The Associated Press this week reported that the controversial law, which prevents local governments from passing LGBT protections, will cost North Carolina at least $3.76 billion in revenue over a dozen years—including nearly $200 million in lost concert, sports, and conference revenue.
North Carolina’s controversial HB2 law, which blocks local governments from adopting antidiscrimination laws to protect LGBT people, has long faced claims that it would hurt the state’s economy.
Now, a new report from the Associated Press estimates that HB2 will cost North Carolina more than $3.76 billion in lost business over a dozen years, including $525 million this year alone. The estimate, which the AP says may not cover everything, directly points to major corporations—PayPal, Adidas, and CoStar among them—that have chosen not to build offices or factories in the state since HB2 was enacted a year ago. The loss of the PayPal operations center alone will cost the state more than $200 million per year, or $2.66 billion by 2028, the AP reported, citing a state Commerce Department analysis.
Additionally, the state has reportedly already lost $196 million in revenue from concerts, sporting events, and conventions in eight North Carolina cities, according to the AP’s interviews with tourism officials and meeting planners.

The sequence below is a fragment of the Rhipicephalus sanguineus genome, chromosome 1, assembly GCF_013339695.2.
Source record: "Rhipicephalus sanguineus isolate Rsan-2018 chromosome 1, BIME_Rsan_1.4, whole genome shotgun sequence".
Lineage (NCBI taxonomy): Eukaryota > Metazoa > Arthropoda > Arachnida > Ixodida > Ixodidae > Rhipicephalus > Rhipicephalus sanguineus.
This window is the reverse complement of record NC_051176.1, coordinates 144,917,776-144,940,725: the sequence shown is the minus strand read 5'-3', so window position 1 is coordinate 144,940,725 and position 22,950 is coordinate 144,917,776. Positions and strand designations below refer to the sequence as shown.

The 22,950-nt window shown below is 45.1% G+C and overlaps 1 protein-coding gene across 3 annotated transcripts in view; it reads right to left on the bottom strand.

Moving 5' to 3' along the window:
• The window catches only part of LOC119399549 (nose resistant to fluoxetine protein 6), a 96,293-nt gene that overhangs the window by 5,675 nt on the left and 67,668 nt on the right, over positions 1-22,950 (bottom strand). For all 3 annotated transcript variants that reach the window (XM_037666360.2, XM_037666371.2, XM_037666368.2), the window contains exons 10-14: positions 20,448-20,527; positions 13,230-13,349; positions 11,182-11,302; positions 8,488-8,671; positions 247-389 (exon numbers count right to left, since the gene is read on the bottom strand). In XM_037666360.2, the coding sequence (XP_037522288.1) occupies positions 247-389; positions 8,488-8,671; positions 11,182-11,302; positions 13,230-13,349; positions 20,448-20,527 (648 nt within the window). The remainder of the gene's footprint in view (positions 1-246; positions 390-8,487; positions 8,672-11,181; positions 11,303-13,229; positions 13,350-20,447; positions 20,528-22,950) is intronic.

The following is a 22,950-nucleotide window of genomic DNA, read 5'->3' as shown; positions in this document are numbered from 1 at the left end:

Tourism officials from several cities told the wire service that the numbers they shared represent only a fraction of the damage the law has done. That’s because they typically track large conventions but don’t have firm numbers for when groups cancel smaller meetings or events—or rule out North Carolina before booking.
“The biggest impact is how many times our phones are not ringing now,” said Shelly Green, CEO of the Durham Convention & Visitors Bureau.
The CVB estimates that the law has deprived Durham of more than $11 million after large sporting events and conventions backed out. Green told the AP this number doesn’t include smaller events. “There are a lot more meetings that have canceled, but we don’t have data on them,” she said.
These problems could be amplified in the coming weeks, as the NCAA considers whether to keep its events out of North Carolina—a popular hub for college basketball tournaments—if the law is not repealed. The group will announce its championship venues for the next four years on April 18.
“Last year, the NCAA Board of Governors relocated NCAA championships scheduled in North Carolina because of the cumulative impact HB2 had on local communities’ ability to assure a safe, healthy, discrimination-free atmosphere for all those watching and participating in our events,” the NCAA said in a statement to USA Today. “Absent any change in the law, our position remains the same regarding hosting current or future events in the state.”
Several attempts to repeal HB2 since Gov. Roy Cooper was elected last year have failed.
The economic impact on North Carolina is cited regularly by opponents of similar measures in other states, including Texas, where Lt. Gov. Dan Patrick has been making a push for a bill known as SB6.
The Texas bill, which ASAE and other organizations oppose, passed the state’s Senate earlier this month but faces a tough road in the Texas House, where legislative leaders have expressed reservations.